Revolut mixes ultra-modern with decades of experience as Martin Gilbert becomes first Chairman

Revolut may well have disrupted the entire traditional banking and investment sector, but its choice of chairman represents decades of interbank and asset management expertise

Prominent London-based challenger bank Revolut may well be very much part of the new direction in electronic, app-led banking and financial services, however the company is beginning to mix its modernity with absolute tradition and institutional expertise.

The number of challenger banks in London has absolutely skyrocketed over recent months, many of the new contenders to traditional banks being led by astute, young former senior technologists or interbank FX executives with a will to disrupt the traditional methods of banking and offer a dynamic, fast and much cheaper method of international interaction with corporate or personal finances than the creaking, loss-making and real estate-heavy high street banks.

For Revolut, one of the initial disruptors in the retail and corporate banking sector, a balance between innovative new methods of banking and references to the expertise of the traditional investment management and banking industry has been struck as the firm has appointed its very first Chairman, Martin Gilbert.

Martin Gilbert (right) with Keith Skeoch in March this year

Mr Gilbert, aged 64, represents a distant disparity from the upstarts who have entered the new age of banking, and has an entire career within the upper echelons of the asset management industry behind him spanning four decades.

His most recent board position saw him serving as vice chairman of Standard Life Aberdeen and chairman of Aberdeen Standard Investments, and he has also served as CEO of Aberdeen Asset Management, an international investment management company, which he co-founded in 1983. He was chairman of FirstGroup from 1 April 1995 to 1 January 2014, four years after becoming a patron of The Aberdeen Law Project in 2010.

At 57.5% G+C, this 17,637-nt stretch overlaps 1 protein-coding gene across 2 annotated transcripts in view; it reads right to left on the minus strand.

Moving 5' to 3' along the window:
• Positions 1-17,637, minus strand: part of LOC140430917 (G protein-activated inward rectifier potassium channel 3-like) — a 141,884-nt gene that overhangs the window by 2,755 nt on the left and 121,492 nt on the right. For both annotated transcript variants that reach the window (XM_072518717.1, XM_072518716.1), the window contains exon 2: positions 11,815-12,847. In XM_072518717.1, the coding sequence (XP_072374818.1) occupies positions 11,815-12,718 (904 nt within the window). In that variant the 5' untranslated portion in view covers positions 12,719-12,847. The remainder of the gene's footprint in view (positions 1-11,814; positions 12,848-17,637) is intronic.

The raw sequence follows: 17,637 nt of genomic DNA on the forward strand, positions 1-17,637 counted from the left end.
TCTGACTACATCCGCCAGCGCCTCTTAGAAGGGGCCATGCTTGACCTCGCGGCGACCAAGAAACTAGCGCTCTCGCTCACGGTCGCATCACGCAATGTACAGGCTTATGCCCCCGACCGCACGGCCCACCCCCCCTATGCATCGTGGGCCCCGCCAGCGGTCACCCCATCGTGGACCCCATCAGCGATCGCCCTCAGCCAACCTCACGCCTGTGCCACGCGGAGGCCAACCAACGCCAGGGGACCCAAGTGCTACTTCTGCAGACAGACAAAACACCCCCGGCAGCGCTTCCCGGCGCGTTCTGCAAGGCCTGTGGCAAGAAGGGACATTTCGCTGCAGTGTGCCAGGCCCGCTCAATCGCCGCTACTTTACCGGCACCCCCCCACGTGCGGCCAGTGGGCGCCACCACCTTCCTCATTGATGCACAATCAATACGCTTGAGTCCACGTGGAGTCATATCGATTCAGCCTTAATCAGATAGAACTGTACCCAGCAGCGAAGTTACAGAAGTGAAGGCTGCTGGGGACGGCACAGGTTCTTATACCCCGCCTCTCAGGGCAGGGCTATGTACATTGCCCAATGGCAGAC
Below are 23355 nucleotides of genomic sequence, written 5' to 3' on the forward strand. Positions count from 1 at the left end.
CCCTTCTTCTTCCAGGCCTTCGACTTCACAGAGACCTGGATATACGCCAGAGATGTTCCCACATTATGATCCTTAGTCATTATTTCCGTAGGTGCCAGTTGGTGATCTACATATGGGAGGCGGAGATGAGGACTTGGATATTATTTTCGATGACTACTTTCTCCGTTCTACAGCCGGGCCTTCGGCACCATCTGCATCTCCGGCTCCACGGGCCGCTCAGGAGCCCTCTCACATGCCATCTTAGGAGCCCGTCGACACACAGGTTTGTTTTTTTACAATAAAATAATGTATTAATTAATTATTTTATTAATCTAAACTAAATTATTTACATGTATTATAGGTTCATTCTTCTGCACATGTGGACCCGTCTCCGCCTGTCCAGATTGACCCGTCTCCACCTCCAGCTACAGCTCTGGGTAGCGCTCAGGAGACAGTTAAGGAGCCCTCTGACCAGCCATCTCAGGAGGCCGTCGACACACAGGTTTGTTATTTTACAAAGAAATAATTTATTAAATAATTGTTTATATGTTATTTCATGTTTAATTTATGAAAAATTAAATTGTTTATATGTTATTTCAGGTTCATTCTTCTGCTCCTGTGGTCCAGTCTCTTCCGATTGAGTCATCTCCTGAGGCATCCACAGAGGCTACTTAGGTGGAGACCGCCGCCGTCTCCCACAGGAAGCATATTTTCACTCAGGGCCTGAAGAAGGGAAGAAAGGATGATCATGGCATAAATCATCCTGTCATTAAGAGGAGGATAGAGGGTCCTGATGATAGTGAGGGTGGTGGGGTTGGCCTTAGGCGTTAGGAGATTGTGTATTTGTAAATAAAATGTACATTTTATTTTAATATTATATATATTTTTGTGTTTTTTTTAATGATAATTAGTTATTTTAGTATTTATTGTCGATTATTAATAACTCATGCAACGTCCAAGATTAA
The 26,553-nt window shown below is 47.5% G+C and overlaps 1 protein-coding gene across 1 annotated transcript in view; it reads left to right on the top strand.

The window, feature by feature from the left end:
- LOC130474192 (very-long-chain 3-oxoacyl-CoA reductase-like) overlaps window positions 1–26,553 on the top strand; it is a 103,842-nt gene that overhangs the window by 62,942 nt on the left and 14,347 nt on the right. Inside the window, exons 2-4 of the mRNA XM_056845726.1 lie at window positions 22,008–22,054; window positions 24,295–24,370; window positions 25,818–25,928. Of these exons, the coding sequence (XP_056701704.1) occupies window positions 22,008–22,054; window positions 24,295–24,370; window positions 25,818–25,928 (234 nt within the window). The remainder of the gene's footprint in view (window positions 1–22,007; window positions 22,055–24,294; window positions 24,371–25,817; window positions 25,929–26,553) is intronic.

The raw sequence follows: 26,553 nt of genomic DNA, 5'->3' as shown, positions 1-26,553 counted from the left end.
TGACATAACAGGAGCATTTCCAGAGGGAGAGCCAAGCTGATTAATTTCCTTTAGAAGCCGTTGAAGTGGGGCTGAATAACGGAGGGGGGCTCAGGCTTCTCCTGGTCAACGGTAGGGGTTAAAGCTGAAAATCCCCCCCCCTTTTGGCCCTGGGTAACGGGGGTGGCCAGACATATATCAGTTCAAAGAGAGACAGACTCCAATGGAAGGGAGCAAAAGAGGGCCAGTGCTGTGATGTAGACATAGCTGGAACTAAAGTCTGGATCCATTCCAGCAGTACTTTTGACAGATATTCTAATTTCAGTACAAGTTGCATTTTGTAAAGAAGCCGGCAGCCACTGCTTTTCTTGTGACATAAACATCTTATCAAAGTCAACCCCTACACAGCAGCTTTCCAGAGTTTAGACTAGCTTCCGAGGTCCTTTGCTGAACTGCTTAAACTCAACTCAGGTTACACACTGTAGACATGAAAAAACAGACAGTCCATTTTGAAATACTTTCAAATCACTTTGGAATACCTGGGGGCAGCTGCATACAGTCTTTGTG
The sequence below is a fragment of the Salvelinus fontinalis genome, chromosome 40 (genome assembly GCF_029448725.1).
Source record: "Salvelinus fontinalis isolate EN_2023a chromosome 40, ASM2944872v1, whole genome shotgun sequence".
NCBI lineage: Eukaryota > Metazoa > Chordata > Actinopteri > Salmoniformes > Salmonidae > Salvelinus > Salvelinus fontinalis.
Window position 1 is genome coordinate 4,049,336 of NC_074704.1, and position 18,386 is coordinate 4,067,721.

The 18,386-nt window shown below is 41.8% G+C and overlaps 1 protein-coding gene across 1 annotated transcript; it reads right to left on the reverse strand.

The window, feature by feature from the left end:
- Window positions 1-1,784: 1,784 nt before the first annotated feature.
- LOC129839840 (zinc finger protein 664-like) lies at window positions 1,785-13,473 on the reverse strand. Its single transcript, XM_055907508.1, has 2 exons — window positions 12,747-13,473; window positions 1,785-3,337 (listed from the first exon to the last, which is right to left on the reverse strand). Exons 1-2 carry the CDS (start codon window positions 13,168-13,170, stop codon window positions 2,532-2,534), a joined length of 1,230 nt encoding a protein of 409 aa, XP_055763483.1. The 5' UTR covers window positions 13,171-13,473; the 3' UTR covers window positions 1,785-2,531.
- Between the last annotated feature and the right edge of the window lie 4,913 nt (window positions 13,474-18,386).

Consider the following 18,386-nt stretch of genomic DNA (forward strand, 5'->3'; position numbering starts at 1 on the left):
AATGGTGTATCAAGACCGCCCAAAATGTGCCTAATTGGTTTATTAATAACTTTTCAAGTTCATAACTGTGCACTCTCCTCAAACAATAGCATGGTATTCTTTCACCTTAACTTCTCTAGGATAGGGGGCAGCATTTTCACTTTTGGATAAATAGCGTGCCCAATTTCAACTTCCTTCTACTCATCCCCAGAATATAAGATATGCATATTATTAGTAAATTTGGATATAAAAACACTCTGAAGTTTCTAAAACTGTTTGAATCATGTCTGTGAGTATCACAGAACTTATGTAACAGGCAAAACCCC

Mr Gilbert co-founded Aberdeen Asset Management in 1983, which he operated for several decades, and in 2014 he received an honorary doctorate from Heriot-Watt University and was elected a Fellow of the Royal Society of Edinburgh in 2017.

In March 2017, a merger between Standard Life and Aberdeen Asset Management was announced. At the time, the merger created the UK’s largest asset management firm, and the second biggest in Europe.

In March 2019, Mr Gilbert stepped down as co-CEO of Standard Life Aberdeen.

At the time, Standard Life Aberdeen stated that its board had appointed 62-year-old Keith Skeoch, former Standard Life chief, as sole chief executive of the company.

Mr Gilbert, who led Aberdeen Asset Management for 34 years before becoming co-chief executive of the merged company, then took on the role of vice-chairman of Standard Life Aberdeen.

The co-CEO structure had come under pressure in recent months in light of what had been considered to be continued poor performance since the merger, which was aimed at staunching outflows from the two companies.

Mr Gilbert said he pushed for Keith Skeoch steer the ship on his own after he had already had “a great run” as a CEO. “After 35 years, 9 months and 13 days, I’d done it long enough,” he said, adding: “I wanted to get back to what I felt I was good at, which was the clients.”

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